It also helps to wear long pants tucked into socks and a long-sleeved shirt tucked into your pants when you go outside. Spraying permethrin, another type of repellent, on your clothes, shoes, and socks can also help prevent ticks. When you get home, take off your clothes right away and run them through a hot dryer for 10 minutes to kill any ticks that hitched a ride. If you can, shower within two hours of coming inside, and give yourself a thorough tick-check.
Dogs and cats can also be bitten by ticks and infected with illnesses. Ask your vet about tick prevention products like collars, salves, and medicines to keep your pet tick-free. Check all pets for ticks, especially after they spend time outdoors. While outdoor cats can also get ticks, they're much more sensitive to certain chemicals often found in tick-preventative products. Ask your vet before applying any products on a cat.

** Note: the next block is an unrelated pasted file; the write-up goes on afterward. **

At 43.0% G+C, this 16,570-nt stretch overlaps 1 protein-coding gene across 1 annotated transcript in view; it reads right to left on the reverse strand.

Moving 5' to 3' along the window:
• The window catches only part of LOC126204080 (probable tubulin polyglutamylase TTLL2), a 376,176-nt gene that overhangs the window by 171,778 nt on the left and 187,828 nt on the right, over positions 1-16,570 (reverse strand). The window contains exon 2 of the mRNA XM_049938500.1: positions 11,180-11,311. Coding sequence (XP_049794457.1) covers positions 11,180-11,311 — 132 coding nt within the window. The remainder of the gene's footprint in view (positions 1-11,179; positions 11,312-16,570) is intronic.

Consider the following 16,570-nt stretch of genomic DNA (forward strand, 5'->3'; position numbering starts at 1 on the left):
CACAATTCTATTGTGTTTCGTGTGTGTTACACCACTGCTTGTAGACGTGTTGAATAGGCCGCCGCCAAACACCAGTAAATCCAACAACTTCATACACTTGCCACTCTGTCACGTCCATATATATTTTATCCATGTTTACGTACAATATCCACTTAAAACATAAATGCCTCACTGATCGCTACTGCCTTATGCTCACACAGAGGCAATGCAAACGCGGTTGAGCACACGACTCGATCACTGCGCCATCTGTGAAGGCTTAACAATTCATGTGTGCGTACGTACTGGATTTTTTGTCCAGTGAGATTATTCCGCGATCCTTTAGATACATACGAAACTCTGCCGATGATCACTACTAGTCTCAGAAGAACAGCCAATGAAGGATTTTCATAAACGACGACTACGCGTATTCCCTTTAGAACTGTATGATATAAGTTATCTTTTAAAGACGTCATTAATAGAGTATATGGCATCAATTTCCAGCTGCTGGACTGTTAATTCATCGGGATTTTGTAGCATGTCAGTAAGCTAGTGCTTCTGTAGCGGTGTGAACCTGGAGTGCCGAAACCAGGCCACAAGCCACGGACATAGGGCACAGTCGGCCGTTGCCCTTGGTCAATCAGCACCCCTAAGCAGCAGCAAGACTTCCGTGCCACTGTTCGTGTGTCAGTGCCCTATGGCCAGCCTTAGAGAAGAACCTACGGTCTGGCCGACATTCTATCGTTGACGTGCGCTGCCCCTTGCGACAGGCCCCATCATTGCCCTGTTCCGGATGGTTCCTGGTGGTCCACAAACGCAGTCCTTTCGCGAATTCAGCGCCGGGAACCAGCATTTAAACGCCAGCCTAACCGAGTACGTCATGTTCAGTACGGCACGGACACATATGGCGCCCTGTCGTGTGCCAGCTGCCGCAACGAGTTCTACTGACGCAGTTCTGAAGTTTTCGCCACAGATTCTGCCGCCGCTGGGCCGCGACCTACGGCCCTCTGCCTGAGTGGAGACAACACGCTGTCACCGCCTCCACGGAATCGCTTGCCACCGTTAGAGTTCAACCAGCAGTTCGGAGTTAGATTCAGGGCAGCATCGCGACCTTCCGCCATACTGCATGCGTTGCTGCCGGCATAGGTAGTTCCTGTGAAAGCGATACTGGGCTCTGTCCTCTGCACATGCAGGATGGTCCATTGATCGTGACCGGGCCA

In the Yard
Pesticides can reduce the number of ticks in your yard, but shouldn't be the only preventative method you use. You can reduce black-legged ticks in your yard with landscaping techniques. Remove leaf litter and tall grasses where ticks tend to live. Mowing frequently also helps (keeping your grass less than 3 inches tall is ideal). The CDC recommends placing a 3-foot-wide barrier of wood chips or rocks between lawns and wooded areas to restrict tick migration to living spaces. Because ticks can live on animals like deer, raccoons, and strays, consider adding a fence to keep unwelcome animals out. You can also try spreading tick tubes around your yard; they have permethrin-soaked cotton, which mice take for their nests, and the permethrin will kill tick nymphs without harming the mice that they live on.